• connections of pipes and valves are such as to permit them to be readily disconnected, if desired.
  • An opening, H, is provided in the bottom of chamber'F for the discharge of its contents when desired.
  • a screw-plug, cook, or other suitable cap may be used to close this opening.
  • From the chamber leads the water-discharge pipe K, which may be extended up anydesired distance, and empties into the third reservoir L.
  • An enlargement of the cross dimensions of the pipe is formed just above its connection with the chamber, as shown at k, and a downwardly-closing valve, 70, is therein seated. The object of this latter valve is to maintain a column of water in the pipe Kwhen the discharge has ceased from its exit-opening 70 by reason of the air-pressure having ceased within chamber F.
  • An air-pipe, M leads from the top of this chamber F to the top of the second water chamber N, and through this pipe atmospheric pressure is conducted in continuation from chamber F.
  • This water-chamber N is built the same as chamber F, and all its connecting apparatus is the duplicate of the respectively corresponding parts operating with said chamber F. Thus it is in a horizontal plane below its feedreservoir L, and connects therewith by pipe 1, having valve 1. It has also the upwardly closing valve n, operating the same in reference to this chamber as does valve f operate in relation to chamber F.
  • the air-pipe M is provided. with valves m and m, the same in construction and operation as pipe E, provided with valves 6 and 6
  • the weighted valve n also bears the same relation to chamber N as does the valve f to chamber F.
  • the discharge-pipe P leads up from this chamber N for any suitable distance, and is provided with the curved exit 19.
  • An enlargement, 1) is formed in the lower portion of this pipe, and a valve, 12 is seated therein, all the same asis the case in the first discharge-pipe K. So, also, an opening, R, is provided in the bottom of chamber N, the same as shown at H in instance of chamber F.
  • This construction provides a mechanical systemnwhich is suitable to conduct water to such an altitude in elevation above the device to be operated that a very heavy fall can be obof, water, as the same may be of any desired character, and I do not limit my invention thereby.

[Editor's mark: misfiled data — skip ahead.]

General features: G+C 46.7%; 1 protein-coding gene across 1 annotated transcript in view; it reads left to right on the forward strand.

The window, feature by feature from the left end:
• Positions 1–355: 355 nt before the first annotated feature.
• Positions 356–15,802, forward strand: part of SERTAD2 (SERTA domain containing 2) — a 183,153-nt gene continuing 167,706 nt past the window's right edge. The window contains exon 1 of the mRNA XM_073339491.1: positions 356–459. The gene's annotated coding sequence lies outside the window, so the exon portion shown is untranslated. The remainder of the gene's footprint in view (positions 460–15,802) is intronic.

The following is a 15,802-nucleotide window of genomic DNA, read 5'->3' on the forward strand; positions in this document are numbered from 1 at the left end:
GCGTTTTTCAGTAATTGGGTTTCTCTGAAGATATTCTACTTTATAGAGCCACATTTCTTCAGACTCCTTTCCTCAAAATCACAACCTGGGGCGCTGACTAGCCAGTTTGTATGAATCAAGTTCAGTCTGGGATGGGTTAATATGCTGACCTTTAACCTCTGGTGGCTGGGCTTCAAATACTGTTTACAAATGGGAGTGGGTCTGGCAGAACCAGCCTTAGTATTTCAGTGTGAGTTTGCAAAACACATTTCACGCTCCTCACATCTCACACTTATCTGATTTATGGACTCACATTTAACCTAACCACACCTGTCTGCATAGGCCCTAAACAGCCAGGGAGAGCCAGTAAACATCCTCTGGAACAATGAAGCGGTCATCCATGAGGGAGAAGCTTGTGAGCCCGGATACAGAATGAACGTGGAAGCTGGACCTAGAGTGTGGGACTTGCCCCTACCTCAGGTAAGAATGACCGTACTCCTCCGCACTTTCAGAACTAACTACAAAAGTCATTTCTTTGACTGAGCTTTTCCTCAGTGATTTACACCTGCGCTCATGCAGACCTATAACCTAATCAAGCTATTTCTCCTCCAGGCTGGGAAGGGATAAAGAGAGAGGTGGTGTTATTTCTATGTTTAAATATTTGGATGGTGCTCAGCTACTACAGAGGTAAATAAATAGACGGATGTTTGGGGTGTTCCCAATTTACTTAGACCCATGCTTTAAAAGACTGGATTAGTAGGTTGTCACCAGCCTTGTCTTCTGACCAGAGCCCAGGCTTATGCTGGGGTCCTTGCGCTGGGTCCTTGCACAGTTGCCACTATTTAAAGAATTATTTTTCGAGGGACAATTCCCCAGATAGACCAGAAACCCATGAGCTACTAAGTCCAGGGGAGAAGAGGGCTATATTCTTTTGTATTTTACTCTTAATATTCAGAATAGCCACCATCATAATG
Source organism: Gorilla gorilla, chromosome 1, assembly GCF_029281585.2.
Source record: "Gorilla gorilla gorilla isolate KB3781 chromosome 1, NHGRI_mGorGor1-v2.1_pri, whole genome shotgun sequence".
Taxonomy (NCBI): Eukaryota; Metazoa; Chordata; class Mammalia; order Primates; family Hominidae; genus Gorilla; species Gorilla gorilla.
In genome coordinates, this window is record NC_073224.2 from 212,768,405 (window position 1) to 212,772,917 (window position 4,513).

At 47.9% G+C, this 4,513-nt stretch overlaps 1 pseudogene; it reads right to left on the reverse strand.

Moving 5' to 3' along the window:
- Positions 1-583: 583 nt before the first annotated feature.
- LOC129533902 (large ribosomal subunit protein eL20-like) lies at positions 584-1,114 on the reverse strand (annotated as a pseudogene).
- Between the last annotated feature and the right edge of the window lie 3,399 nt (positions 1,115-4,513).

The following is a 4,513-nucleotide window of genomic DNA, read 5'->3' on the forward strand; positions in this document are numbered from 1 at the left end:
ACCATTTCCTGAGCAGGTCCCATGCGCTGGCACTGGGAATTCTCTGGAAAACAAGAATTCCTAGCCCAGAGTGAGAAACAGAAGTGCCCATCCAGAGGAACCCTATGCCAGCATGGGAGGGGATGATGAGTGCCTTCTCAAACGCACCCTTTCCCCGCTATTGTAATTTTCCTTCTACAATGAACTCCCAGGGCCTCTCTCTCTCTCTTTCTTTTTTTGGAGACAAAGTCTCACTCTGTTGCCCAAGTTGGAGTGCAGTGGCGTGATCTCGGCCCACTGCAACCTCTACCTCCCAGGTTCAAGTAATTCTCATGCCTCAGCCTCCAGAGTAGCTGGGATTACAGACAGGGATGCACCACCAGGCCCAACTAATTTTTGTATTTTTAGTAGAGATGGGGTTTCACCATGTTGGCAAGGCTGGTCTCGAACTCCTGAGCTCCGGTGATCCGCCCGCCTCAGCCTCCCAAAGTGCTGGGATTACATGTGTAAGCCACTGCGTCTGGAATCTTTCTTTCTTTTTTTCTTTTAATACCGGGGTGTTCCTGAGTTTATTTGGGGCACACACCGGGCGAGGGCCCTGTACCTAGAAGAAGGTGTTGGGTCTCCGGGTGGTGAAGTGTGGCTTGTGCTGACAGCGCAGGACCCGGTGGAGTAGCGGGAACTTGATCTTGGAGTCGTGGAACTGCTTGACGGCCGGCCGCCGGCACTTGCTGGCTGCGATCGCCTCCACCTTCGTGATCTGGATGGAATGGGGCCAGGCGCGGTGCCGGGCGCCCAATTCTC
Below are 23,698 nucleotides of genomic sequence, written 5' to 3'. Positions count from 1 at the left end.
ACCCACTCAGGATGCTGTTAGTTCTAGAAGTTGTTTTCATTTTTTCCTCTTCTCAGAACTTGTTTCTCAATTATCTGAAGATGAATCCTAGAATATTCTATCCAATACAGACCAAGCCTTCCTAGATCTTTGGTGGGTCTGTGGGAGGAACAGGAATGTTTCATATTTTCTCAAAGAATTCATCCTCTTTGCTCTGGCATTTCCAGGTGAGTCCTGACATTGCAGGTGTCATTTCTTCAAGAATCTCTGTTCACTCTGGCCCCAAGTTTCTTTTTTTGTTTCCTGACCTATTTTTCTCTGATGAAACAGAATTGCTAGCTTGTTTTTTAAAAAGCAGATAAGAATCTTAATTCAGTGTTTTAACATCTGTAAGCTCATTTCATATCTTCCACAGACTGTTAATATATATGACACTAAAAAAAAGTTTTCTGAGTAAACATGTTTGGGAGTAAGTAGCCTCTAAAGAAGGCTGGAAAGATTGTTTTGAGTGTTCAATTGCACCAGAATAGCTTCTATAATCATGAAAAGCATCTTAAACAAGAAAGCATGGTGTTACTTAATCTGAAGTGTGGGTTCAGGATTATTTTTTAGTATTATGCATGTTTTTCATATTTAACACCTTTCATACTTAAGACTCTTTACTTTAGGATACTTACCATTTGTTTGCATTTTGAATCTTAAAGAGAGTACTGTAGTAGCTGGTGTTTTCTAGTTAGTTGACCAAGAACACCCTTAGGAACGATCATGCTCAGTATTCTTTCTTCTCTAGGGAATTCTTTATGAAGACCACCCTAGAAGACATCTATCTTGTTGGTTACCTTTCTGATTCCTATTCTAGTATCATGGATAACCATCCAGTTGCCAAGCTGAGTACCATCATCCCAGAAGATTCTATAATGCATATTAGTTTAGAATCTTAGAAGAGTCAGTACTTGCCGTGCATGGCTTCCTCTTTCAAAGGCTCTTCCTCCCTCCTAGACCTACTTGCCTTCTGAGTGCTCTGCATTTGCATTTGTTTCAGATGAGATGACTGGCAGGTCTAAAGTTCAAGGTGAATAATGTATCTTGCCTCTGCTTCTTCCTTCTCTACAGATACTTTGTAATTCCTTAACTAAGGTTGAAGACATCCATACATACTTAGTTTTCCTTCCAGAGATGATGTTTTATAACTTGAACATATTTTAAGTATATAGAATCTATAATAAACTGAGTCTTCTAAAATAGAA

• the three reser'voirs A, G, and I are first filled with water, and the two, A-and G, should beso provided with waterconnections that they may, constantly be provided with sufficient feed to keepfthe. apparatus in operation
  • the latter being providedwith the valve mechanismdescribed, is, of co.urse, i'ull of atmospheric air, which latter is forced against the valves by the incoming volume of water, and the chamber readily and automatically closes its outerair-ports, and makes itself air-tight.
  • the body of air thus held confined within this chamber is caused to be packed or crowded out therefrom into the air-connecting pipe E, accordingly as it is displaced by a corresponding volume of water emptied into the chamber from the siphon.
  • the air thus displaced passes into the waterchamber F, and is there forced down upon the surface of the body of water therein.
  • This pressure serves to close the outer air-valves, and to force the water up through dischargepipe K and out therefrom into reservoir L; but by means of the air-pipe M the atmospheric pressure thus conducted into chamber F is also passed into the second water-chamber N, and it there exerts an efiect similar to that produced in chamber Fthat is, the outer air-valves are closed and the body of water, previously emptied into the chamber from reservoir L is forced up through discharge-pipe P and out therefrom in its fall upon the power-actuating device suitably placed below.